CIOs are actively trying to figure out how to plan for the mobile computing needs of their clinicians in the next several years. Though a broad range of viewpoints prevails across the healthcare system, most CIOs believe they will continue to rely heavily on mobile computing carts to meet clinicians’ computing needs within their facilities, even in the face of the emergence of newer, tablet-sized computing devices. Clinician needs and preferences remain paramount considerations as CIOs move to replace sometimes-aging current fleets of computing carts.
Hospital and health system CIOs are finding themselves pulled in multiple directions these days when it comes to the deployment of mobile carts for clinical computing: so much so, in fact, that it sounds like one of those classic “on the one hand, on the other hand” stories. On the one hand, CIOs are committed to meeting the needs of nurses, physicians, and other clinicians, as they pursue their critical work on a day-to-day basis, and that means doing as much as possible to address clinicians’ practical needs - and their preferences - for computing tools. On the other hand, as they look toward the horizon at a new generation of smaller and smaller mobile devices, some CIOs are actively trying to figure out where the concept of computers on carts will fit in what could be a drastically changed computing environment several years down the road. And on yet another hand, most of those interviewed for this report believe that mobile carts will continue to play an important role going forward, though perhaps with some modifications over time.
In other words, as is the case with practically every important issue facing them these days, hospital and health system CIOs are expressing a broad range of views on the strategic future of mobile computing carts.
Some, like Jim Venturella, CIO, hospital and community services, for the 20-hospital University of Pittsburgh Medical Center (UPMC) system in Pittsburgh, Pa., are firm believers in carts as a fundamental facilitator for clinician computing in today's complex work environment. “For us, carts are an integral part of workflow for our nurses and for many of our medical residents, and I think that will be so into the future,” says Venturella, whose massive organization currently has over 2,200 carts deployed across UPMC's facilities (1,700 computing carts, and 500 medication carts). “We've got many different models of deployment of PCs across our facilities, and in my view, there is no perfect solution to that element of computing, whether it's PCs in patient rooms, right outside patient rooms, or hanging in the hallways.” In that context, he says, “Carts are the best model out there, because of their flexibility, though they tend to be expensive.” Like many CIOs, he plans to keep replenishing his organization's fleet of mobile carts, and cites many factors for the success of carts in his health system's hospitals, particularly the fact that clinicians, especially nurses, use them as portable workstations, especially in crowded, older facilities with limited space. Residents at UPMC's academic hospitals are also big cart fans, and use them for physician documentation, results checking, and to access the organization's picture archiving and communications system (PACS).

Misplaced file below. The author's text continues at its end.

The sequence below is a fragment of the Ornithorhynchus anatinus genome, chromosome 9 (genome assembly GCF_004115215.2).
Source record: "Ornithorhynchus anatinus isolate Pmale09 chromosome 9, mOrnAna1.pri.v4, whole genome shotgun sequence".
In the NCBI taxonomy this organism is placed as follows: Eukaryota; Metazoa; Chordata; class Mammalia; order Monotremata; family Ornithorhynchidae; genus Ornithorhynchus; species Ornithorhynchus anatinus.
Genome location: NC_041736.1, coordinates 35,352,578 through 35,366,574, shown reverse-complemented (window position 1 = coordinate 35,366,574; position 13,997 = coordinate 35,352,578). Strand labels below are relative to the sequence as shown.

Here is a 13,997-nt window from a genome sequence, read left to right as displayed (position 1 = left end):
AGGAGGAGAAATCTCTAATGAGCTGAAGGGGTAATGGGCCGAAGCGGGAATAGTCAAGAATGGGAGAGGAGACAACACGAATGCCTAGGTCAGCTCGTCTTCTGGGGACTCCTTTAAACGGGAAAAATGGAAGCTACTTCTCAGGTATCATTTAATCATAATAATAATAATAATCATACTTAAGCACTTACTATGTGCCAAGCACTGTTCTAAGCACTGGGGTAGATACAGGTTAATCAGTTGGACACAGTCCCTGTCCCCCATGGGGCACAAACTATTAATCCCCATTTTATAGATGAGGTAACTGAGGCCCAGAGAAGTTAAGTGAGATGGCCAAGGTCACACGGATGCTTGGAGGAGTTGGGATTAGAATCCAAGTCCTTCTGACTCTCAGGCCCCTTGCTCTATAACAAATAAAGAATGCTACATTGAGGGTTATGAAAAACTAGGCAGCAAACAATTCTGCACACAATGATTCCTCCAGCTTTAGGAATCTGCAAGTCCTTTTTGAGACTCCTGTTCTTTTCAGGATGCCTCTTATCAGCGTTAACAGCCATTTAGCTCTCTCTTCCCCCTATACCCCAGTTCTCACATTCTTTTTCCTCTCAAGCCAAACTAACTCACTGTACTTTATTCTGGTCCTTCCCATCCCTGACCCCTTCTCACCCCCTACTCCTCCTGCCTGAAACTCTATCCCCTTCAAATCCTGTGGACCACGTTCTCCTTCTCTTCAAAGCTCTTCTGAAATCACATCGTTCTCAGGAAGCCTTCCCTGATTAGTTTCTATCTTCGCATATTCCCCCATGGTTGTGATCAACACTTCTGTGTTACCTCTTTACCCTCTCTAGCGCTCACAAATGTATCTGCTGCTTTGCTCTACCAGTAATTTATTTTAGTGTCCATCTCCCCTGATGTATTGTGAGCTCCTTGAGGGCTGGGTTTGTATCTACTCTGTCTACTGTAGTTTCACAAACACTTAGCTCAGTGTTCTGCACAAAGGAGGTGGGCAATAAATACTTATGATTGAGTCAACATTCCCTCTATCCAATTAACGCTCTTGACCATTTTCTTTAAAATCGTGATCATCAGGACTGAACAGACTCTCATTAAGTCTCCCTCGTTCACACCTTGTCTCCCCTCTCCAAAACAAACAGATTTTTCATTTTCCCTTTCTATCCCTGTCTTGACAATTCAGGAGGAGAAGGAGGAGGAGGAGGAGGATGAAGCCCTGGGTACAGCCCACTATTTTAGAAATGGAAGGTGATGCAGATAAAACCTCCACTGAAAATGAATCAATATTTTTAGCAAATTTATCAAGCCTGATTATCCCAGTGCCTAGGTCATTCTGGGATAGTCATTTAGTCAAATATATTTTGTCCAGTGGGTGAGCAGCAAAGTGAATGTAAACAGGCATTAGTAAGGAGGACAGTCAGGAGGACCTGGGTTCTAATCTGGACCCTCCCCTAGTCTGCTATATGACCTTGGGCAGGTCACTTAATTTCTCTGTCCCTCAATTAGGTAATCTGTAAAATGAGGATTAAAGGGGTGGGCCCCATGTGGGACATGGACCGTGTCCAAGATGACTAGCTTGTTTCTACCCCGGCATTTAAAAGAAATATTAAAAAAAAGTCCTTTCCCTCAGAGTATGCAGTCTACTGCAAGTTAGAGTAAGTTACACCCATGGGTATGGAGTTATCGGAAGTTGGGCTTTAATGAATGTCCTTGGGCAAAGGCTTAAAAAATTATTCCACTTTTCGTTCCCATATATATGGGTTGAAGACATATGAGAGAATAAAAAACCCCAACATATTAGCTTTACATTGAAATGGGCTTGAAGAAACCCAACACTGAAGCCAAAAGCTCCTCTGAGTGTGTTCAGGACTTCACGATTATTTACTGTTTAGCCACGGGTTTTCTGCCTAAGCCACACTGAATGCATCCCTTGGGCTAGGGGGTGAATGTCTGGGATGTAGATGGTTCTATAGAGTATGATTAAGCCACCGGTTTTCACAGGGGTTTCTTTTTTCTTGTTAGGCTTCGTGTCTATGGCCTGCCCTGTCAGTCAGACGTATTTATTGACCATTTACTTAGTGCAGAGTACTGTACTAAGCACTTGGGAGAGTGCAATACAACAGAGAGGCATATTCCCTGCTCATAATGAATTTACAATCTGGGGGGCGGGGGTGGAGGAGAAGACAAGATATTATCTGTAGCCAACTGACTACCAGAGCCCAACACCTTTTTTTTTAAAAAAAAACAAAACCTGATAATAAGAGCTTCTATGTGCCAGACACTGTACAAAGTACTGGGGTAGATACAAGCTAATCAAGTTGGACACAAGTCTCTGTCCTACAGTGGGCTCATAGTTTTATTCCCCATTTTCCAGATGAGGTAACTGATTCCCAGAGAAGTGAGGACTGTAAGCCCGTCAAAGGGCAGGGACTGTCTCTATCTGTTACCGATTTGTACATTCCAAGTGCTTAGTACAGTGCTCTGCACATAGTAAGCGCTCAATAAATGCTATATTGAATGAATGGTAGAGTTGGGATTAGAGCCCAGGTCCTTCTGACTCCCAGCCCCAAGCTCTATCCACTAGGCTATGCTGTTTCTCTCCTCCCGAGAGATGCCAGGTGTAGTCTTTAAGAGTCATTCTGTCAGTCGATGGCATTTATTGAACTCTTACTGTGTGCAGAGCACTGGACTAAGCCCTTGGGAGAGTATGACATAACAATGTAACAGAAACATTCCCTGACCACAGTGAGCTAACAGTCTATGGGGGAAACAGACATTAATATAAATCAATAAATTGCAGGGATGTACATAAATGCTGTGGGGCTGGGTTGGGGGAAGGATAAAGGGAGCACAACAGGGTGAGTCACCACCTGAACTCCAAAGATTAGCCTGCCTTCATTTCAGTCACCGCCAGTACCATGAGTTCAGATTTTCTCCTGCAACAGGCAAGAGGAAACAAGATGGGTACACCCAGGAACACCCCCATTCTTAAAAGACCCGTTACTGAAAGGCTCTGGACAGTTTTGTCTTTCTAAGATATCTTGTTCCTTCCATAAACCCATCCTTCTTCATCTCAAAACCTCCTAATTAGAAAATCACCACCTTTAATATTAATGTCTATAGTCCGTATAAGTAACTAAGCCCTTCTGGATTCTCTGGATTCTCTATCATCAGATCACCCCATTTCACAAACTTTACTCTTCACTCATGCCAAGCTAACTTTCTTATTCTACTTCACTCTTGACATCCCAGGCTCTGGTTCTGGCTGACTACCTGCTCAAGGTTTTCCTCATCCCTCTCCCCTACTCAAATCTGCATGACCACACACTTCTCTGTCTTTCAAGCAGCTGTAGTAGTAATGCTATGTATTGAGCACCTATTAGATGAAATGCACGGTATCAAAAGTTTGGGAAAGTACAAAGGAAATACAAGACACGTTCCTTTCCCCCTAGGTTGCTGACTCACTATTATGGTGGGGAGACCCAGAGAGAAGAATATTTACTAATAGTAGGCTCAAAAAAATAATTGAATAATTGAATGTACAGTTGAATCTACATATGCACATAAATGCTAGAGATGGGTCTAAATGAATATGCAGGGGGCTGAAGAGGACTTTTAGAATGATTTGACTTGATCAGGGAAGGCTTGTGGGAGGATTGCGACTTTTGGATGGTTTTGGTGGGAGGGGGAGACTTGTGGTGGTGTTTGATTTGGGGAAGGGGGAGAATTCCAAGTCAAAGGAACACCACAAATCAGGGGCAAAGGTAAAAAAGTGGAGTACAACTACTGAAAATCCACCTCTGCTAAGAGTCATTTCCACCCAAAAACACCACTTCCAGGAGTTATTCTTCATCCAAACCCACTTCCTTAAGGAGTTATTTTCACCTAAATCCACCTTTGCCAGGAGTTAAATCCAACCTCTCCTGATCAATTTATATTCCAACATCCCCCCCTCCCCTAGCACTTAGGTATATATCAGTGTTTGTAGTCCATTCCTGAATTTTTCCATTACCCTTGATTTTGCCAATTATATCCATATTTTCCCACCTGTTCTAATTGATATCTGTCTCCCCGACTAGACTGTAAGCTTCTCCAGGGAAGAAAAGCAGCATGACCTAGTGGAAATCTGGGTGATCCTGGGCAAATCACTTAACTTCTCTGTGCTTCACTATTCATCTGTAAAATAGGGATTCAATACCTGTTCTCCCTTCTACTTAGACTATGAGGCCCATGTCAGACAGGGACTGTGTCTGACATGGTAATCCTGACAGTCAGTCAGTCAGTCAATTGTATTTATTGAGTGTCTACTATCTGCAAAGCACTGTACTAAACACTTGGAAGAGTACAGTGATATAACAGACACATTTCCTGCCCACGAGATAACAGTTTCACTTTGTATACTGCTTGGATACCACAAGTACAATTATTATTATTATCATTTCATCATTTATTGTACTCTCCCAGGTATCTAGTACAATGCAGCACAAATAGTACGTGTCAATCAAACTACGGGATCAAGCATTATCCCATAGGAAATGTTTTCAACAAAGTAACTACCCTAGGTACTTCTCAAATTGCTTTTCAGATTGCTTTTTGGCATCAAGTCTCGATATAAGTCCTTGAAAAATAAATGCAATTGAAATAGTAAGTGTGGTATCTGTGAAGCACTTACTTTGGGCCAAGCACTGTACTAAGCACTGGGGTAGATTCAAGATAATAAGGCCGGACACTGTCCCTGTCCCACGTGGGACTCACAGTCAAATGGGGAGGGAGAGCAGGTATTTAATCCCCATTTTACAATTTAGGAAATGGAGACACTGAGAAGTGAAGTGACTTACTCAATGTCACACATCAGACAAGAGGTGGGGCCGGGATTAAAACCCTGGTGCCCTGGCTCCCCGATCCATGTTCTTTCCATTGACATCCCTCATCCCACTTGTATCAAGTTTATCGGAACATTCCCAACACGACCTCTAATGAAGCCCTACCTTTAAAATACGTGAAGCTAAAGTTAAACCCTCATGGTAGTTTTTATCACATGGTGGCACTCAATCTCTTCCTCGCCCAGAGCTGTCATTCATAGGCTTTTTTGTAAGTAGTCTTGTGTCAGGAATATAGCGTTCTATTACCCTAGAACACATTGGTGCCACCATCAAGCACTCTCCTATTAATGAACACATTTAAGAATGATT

Other CIOs, like Gregory Veltri, vice president and CIO of the 500-bed Denver Health, a public hospital in Denver, Colo., can see both advantages and disadvantages going forward into the future, but are following what they see as the mandate of clinician needs and preferences anyway. “Our current carts are at the end of life; we've had them five years,” reports Veltri, who has about 100 carts deployed across the teaching hospital. “We'Re looking to replace the current fleet, to my chagrin, because they are a maintenance headache,” he says, “The batteries wear out; the nurses forget to plug the carts in; and the carts take a lot of abuse-parts get knocked off. But,” he quickly adds, the bottom line for him is that “the nurses like them so much.”
Will smaller mobile devices change the landscape?
Strategically speaking, the biggest wild card factor in the landscape for planning around mobile computing is the unfolding emergence of smaller handheld computing devices, with the most attention of late focusing on Apple's iPad, which debuted this spring to much fanfare and hype. At a time when many hospital organizations are replacing aging fleets of mobile computing carts, will the introduction of the iPad - and almost certainly, of competitor products in the relatively near future - change the calculus around cart planning? CIOs are deeply divided.